PROJECT_ID='your project id'

Here I’m using godotenv which will automatically load your .env file as environment variables that you can load in. Also don’t take this as production ready code, this is for explanations.

We set a context to use later for making our auth calls. The meat of this snippet is the oauth2.Config we initialize. For the Nest this can be copy pasted. The important bits here are the scopes and the redirect url matching what you set in the Nest Project settings.

Second Part - File Helper Functions

The first 2 we will create are for reading the token from file and saving our token to file.

func SaveTokenToFile(oAuthToken *oauth2.Token) {
	file, err := os.Create("token.json")
	if err != nil {
	defer file.Close()

	p, err := json.Marshal(oAuthToken)
	if err != nil {

	_, err = file.Write(p)
	if err != nil {

func ReadTokenFromFile() *oauth2.Token {
	file, err := os.ReadFile("token.json")
	if err != nil {

	var t *oauth2.Token

	err = json.Unmarshal(file, &t)
	if err != nil {

	return t

SaveTokenToFile() is pretty straight forward. It takes an *oauth2.Token, creates a file called token.json, marshals the token to json, then writes it to the file.

ReadTokenFromFile() does the opposite of the save function. It reads from the token.json file, unmarshals it from json into an *oauth2.token. Again, pretty simple helpers.

The last bit brings it all together in maybe not the most elegant way but works here to provide a better way to show conceptually what is happening.

var token *oauth2.Token

if _, err := os.Stat("token.json"); errors.Is(err, os.ErrNotExist) {
	token = authenticate(ctx, conf)

token = ReadTokenFromFile()
if token.Expiry.Before(time.Now()) {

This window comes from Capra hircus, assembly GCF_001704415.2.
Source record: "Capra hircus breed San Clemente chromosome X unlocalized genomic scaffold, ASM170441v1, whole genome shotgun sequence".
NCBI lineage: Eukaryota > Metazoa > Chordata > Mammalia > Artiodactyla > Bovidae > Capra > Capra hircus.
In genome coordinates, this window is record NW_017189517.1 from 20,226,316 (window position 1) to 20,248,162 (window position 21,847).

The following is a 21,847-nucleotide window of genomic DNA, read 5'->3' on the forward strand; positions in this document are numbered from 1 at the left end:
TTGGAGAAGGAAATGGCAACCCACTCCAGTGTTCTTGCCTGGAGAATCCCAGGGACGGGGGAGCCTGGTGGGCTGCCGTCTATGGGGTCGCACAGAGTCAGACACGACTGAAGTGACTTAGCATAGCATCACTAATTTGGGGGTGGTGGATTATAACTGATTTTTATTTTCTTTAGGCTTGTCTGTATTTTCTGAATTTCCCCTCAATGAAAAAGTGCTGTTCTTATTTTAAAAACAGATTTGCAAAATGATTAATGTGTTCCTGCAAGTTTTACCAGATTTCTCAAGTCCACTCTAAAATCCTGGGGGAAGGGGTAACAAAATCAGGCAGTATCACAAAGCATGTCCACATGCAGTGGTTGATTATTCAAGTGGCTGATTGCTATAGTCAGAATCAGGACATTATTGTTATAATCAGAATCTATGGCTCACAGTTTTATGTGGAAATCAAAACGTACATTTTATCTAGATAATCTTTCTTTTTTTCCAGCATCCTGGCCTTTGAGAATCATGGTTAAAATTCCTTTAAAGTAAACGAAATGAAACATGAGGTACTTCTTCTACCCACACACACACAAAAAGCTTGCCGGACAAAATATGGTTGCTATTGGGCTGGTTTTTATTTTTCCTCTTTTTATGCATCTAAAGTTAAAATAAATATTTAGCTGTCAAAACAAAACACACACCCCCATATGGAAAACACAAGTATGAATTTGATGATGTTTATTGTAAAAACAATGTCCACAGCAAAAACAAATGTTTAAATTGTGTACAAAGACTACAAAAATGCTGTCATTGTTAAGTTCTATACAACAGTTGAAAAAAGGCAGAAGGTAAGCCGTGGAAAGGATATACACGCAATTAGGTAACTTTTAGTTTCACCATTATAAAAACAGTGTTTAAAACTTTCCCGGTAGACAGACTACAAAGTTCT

src := conf.TokenSource(ctx, token)
	newToken, err := src.Token()
	if err != nil {
	if newToken.AccessToken != token.AccessToken {
		token = newToken

This looks dumb but the concept is simple. Check for a file, if its not there we run the authenticate() function - more on that below - but it will create the initial token. If the file exists, we read it, check if its expired, if it is, then refresh it. The part here that is confusing is this line:

src := conf.TokenSource(ctx, token)

It’s not immediately clear but that takes the “expired” token and uses it to create a new token with the client that doesn’t require the OAuth2 web flow action(WHAT WE WANT).

From there, we now have a way to get an initial token and refresh the token without a full web auth flow. We have one more piece to go over before we can move to part 2 of getting the nest metrics.

The last piece to explain is the authenticate() function. That looks like this:

func authenticate(ctx context.Context, config *oauth2.Config) *oauth2.Token {
	log.Print("Your browser will be opened to authenticate with Google")
	log.Print("Hit enter to confirm and continue")
	url := config.AuthCodeURL("state", oauth2.AccessTypeOffline)
	codeChannel := make(chan string)
	mux := http.NewServeMux()
	server := http.Server{Addr: ":8080", Handler: mux}
	mux.HandleFunc("/", func(w http.ResponseWriter, r *http.Request) {
		w.Write([]byte("<p style=font-size:xx-large;text-align:center>return to your terminal</p>"))
		codeChannel <- r.URL.Query().Get("code")
	go func() {
		if err := server.ListenAndServe(); err != nil && err != http.ErrServerClosed {
	code := <-codeChannel
	log.Print("Shutting down server")
	log.Print("Exchanging token")
	log.Print("Code: ", code)
	token, err := config.Exchange(ctx, code)
	if err != nil {